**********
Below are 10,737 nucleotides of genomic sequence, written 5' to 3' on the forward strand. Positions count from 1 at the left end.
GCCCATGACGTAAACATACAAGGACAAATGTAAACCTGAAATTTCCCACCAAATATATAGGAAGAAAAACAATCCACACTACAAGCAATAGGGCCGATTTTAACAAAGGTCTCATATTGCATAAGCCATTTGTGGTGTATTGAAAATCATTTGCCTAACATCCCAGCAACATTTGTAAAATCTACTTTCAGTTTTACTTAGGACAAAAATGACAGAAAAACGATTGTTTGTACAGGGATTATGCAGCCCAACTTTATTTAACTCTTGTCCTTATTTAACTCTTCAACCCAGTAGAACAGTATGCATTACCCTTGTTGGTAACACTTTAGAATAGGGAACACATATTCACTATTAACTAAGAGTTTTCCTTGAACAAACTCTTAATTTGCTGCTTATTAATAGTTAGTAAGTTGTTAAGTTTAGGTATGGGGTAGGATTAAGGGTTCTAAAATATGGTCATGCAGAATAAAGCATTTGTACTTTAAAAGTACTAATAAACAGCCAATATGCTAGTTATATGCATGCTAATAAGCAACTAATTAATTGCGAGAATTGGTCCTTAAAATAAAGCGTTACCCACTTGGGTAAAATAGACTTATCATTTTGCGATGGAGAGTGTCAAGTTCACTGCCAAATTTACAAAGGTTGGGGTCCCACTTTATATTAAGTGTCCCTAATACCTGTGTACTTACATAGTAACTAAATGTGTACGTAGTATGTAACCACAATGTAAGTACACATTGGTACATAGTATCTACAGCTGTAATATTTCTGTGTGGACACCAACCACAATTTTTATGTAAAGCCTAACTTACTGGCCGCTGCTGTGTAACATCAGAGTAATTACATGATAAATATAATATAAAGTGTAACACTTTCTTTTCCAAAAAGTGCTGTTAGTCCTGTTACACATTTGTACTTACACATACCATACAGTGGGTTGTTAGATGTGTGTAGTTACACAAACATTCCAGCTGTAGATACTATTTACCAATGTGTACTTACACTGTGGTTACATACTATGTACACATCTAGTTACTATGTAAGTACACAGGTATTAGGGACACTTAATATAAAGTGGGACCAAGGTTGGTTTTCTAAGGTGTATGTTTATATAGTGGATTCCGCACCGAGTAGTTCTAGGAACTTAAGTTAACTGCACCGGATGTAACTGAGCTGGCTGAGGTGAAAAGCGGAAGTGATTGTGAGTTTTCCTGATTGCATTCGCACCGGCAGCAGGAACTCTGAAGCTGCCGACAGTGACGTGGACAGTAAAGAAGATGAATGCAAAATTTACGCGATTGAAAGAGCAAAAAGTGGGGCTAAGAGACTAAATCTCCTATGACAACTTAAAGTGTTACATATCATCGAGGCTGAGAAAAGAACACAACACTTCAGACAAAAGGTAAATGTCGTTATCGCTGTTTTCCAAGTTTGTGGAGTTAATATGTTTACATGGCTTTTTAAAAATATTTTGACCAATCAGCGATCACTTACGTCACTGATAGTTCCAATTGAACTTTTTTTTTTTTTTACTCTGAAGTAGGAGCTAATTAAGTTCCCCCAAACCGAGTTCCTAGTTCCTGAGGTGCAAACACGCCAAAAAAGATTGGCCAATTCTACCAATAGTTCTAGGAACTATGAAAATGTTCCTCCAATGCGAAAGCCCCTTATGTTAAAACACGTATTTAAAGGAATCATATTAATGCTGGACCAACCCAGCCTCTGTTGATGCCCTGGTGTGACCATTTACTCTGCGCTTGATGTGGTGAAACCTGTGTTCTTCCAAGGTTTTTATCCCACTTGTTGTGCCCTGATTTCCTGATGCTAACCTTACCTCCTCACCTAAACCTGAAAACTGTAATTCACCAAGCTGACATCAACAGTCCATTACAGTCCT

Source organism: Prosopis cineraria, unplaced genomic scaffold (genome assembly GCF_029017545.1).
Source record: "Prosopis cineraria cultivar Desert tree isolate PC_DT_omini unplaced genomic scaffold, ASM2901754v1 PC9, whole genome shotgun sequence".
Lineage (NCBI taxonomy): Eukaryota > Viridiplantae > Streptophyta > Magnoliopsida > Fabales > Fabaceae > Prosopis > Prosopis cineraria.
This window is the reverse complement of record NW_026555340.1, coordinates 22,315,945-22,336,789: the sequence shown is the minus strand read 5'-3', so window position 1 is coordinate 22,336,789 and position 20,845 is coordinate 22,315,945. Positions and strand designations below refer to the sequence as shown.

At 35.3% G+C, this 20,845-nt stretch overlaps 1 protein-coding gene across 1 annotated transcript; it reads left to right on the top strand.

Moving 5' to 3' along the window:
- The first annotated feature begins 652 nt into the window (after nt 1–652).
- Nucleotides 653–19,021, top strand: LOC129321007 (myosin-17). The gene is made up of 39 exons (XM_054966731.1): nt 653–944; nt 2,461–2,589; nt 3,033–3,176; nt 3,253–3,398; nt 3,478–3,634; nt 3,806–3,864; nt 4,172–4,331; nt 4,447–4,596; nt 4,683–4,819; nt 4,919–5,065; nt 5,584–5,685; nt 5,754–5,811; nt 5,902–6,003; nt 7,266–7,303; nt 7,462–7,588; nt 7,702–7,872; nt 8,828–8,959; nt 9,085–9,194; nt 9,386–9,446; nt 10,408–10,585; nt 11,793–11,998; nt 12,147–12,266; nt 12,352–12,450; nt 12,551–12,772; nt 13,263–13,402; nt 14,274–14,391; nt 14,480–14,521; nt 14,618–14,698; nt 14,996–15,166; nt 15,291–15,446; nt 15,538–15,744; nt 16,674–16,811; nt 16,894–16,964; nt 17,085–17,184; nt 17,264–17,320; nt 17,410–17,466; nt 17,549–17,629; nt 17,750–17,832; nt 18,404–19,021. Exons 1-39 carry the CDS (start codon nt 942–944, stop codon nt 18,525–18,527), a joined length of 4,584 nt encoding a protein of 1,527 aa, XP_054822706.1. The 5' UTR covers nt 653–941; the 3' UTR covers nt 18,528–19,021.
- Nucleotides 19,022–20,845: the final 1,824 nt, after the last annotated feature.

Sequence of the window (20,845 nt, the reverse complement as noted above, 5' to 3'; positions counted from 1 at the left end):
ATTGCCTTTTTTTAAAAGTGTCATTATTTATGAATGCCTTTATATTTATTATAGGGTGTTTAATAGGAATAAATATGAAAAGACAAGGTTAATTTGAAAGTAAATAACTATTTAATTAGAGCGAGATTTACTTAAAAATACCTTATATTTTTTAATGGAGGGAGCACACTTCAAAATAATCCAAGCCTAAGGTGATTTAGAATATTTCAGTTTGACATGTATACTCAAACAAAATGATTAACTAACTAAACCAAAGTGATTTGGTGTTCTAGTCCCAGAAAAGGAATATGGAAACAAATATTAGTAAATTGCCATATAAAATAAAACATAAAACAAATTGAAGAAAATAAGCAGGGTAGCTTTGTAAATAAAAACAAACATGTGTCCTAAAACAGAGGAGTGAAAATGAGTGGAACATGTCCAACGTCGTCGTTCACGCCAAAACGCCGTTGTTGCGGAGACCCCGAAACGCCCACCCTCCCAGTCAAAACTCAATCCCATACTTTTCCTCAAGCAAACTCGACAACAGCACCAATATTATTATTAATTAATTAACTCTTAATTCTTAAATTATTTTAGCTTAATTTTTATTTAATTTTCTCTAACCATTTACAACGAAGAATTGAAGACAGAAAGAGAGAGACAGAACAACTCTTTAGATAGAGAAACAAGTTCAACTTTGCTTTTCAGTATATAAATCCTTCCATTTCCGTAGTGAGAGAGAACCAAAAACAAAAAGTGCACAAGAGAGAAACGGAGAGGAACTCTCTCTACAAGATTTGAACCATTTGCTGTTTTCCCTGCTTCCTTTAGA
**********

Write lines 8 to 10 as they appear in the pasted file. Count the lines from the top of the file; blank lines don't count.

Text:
Moving 5' to 3' along the window:
- The first annotated feature begins 652 nt into the window (after nt 1–652).
- Nucleotides 653–19,021, top strand: LOC129321007 (myosin-17). The gene is made up of 39 exons (XM_054966731.1): nt 653–944; nt 2,461–2,589; nt 3,033–3,176; nt 3,253–3,398; nt 3,478–3,634; nt 3,806–3,864; nt 4,172–4,331; nt 4,447–4,596; nt 4,683–4,819; nt 4,919–5,065; nt 5,584–5,685; nt 5,754–5,811; nt 5,902–6,003; nt 7,266–7,303; nt 7,462–7,588; nt 7,702–7,872; nt 8,828–8,959; nt 9,085–9,194; nt 9,386–9,446; nt 10,408–10,585; nt 11,793–11,998; nt 12,147–12,266; nt 12,352–12,450; nt 12,551–12,772; nt 13,263–13,402; nt 14,274–14,391; nt 14,480–14,521; nt 14,618–14,698; nt 14,996–15,166; nt 15,291–15,446; nt 15,538–15,744; nt 16,674–16,811; nt 16,894–16,964; nt 17,085–17,184; nt 17,264–17,320; nt 17,410–17,466; nt 17,549–17,629; nt 17,750–17,832; nt 18,404–19,021. Exons 1-39 carry the CDS (start codon nt 942–944, stop codon nt 18,525–18,527), a joined length of 4,584 nt encoding a protein of 1,527 aa, XP_054822706.1. The 5' UTR covers nt 653–941; the 3' UTR covers nt 18,528–19,021.